Now I got shrinks that will not rest with their endless Rorschach tests
I keep telling them they're out to get me
They ask me if I feel remorse and I answer, "Why of course!
There is so much more I could have done if they'd let me!"
So it's Rorschach and Prozac and everything is groovy
Singing La la la la La la la lie
All God's children they all have to die
La la la la La la la lie
I'm happy as a lark and everything is fine
Singing La la la la La la la lie
Yeah, everything is groovy and everything is fine
Singing La la la la La la la lie
All God's children they gotta die

I just love that song.

AIM: therbmcc71
ICQ, MSN, Yahoo: Yeah, right, like I use those.

Friday, September 26, 2003

Abused Advanced-Placement English Skills

I've been in need of a writing exercise worthy of the three and a half years of AP English I was sentenced to back in high school. For those of you who don't know, AP English basically gives you a short little piece of literature and a prompt that says, "Here's a completely asinine topic: Discuss." So, I've been looking around for something totally moronic like finding instances of Christ-imagery in a particular passage of a random literary semi-classic So, while watching my weekly DVD purchase tonight, I came up with something so utterly fatuous, I almost don't feel the need to expound upon it, since the very act of coming up with the topic was an act of genius. Or insanity. I'm not sure which. So here it is:

The Two Towers as an Allegory for World War II

-----------(I might add that this is an unpolished first draft, there will be no second draft, and it's all complete and utter bullshit, so don't start IM'ing me to say how I'm wrong and that the books were nothing like this. because I never read the books and I'm just filling space, here, so my two readers don't think that I've gone and abandoned another page)----------

If you ignore the majority of the movie and cut the heart from the story (such as the misplaced thing between Aragorn and Eowyn) and take The Two Towers as a film that is strictly about war, the astute viewer will find a film that parallels the actions of certain countries during the second World War.

For example, the Shire represents Switzerland. During the War of the Ring, the Hobbits are, by and large, completely neutral and/or oblivious to the coming war that will end their existence. They just sit around in the Shire the whole time and none of them care, because the Shire is the last damn place that Saruman or Sauron want. Of course, if the Scouring of the Shire sequence was actually in the movies, I might have a different opinion.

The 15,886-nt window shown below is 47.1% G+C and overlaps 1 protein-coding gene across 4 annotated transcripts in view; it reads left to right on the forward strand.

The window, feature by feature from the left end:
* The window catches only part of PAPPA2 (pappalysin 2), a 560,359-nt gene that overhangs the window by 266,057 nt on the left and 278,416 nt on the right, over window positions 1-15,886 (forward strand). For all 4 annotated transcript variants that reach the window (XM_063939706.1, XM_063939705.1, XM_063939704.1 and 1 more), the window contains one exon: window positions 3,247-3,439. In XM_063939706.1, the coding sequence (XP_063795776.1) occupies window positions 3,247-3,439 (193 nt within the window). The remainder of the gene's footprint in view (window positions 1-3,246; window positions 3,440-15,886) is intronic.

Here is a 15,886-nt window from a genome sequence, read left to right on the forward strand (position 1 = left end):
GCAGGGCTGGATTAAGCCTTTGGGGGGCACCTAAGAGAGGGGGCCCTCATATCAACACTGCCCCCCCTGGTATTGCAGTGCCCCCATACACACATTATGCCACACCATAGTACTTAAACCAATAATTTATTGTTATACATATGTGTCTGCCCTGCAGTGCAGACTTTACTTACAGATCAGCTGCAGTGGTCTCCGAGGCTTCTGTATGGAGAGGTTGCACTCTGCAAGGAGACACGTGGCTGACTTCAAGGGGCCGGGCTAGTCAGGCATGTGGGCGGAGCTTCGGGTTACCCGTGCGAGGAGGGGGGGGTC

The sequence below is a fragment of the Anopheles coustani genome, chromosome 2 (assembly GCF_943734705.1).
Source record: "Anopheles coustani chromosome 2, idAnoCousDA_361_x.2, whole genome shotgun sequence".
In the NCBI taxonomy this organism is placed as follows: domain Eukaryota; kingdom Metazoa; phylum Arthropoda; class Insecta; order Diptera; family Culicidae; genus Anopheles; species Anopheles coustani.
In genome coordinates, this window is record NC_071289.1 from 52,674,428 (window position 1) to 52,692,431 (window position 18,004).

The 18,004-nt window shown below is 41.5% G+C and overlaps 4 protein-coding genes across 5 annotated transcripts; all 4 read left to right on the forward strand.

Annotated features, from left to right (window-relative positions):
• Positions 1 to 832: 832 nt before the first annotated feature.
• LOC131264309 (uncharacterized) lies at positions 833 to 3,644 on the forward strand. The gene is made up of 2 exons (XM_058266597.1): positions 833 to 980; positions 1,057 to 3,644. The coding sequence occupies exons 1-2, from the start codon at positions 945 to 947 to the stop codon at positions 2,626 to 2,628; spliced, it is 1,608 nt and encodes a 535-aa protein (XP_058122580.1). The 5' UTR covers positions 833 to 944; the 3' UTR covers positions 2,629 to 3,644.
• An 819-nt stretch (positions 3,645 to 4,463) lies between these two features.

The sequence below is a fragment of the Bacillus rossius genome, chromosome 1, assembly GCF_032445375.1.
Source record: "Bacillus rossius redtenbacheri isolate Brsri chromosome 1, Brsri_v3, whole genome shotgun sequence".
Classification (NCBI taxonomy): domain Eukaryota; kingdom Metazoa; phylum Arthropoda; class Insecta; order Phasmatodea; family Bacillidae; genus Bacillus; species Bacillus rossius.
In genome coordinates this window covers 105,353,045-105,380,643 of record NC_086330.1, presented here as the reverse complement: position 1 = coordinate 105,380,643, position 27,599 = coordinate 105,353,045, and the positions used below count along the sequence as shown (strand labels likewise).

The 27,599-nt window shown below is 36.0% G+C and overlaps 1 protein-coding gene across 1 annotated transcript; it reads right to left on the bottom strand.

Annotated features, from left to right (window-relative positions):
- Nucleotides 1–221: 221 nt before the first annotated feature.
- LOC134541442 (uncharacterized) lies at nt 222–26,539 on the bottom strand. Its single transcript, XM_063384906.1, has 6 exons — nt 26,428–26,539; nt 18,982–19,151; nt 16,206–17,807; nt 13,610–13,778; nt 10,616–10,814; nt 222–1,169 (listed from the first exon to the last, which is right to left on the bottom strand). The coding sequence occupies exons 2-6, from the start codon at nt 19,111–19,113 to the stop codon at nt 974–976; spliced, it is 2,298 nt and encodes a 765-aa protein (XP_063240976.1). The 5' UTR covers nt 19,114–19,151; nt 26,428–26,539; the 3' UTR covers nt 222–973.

That unimportant example out of the way, Sauron and Saruman represent the two major countries of the Axis powers, those being Japan and Germany. Really, Saruman himself can represent both, of the countries' armies, while Sauron represents the Axis' political ties. Sauron is represented in the film as being as close to pure-evil as inhumanly possible, and Saruman is just this guy whose army goes out to whoop some ass. Of course, the Orcs represent the general Axis army, while the Uruk-hai represent the elite forces (perhaps the mechanized infantry or stormtroopers).

The Ents (tree-people) represent the United States, which maintained an official sort of neutrality during the war, until the U.S. was attacked at Pearl Harbor in 1941. By this rationale, the Ents stay out of the war until they find their forests have been... well, deforested. This pisses them off to no end, and they go out to whoop the asses of the aforementioned ass-whoopers. They succeed in their battle and put an end to Saruman's war-machine in a way that the humans were incapable of doing.

Sixteen minutes into the film, Saruman can be seen talking to a group of men who look like a cross between the torch-wielding villagers of the Universal Frankenstein and rejects from the Unabomber School of Personal Hygiene. Their opinions are easily swayed by Saruman and he needs to offer nothing but real-estate, to be taken from the people who currently live in Rohan. These guys represent countries like Austria that went, "Yee-haw!" when Germany annexed them, and then supplied plenty of soldiers for the Axis' takeover of Europe.

Theoden and the general populace of Rohan represent Western Europe. Brad Dourif represents Vichy France, which was only affiliated with the Nazis due to the occupation of France by the German army, and the fact that the French were just pansies to begin with. However, a number of the French army got across the English Channel at Dunkirk at the beginning of the war, and they are represented by Eomer and his banished horsemen. Or, perhaps they represent the American army, and the battle of Helm's Deep represents Omaha Beach on D-Day.